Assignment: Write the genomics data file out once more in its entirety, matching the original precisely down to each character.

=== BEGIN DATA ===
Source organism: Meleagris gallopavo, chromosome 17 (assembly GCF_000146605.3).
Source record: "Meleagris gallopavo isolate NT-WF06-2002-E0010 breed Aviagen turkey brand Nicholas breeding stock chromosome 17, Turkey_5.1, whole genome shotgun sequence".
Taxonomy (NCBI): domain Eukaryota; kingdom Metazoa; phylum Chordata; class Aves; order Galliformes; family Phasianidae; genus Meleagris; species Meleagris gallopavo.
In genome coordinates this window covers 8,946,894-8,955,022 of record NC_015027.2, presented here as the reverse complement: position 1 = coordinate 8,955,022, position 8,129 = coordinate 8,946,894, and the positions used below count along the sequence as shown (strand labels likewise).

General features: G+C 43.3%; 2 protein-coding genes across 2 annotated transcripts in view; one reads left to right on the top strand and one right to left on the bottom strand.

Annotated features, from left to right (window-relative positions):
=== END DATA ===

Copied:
Source organism: Meleagris gallopavo, chromosome 17 (assembly GCF_000146605.3).
Source record: "Meleagris gallopavo isolate NT-WF06-2002-E0010 breed Aviagen turkey brand Nicholas breeding stock chromosome 17, Turkey_5.1, whole genome shotgun sequence".
Taxonomy (NCBI): domain Eukaryota; kingdom Metazoa; phylum Chordata; class Aves; order Galliformes; family Phasianidae; genus Meleagris; species Meleagris gallopavo.
In genome coordinates this window covers 8,946,894-8,955,022 of record NC_015027.2, presented here as the reverse complement: position 1 = coordinate 8,955,022, position 8,129 = coordinate 8,946,894, and the positions used below count along the sequence as shown (strand labels likewise).

General features: G+C 43.3%; 2 protein-coding genes across 2 annotated transcripts in view; one reads left to right on the top strand and one right to left on the bottom strand.

Annotated features, from left to right (window-relative positions):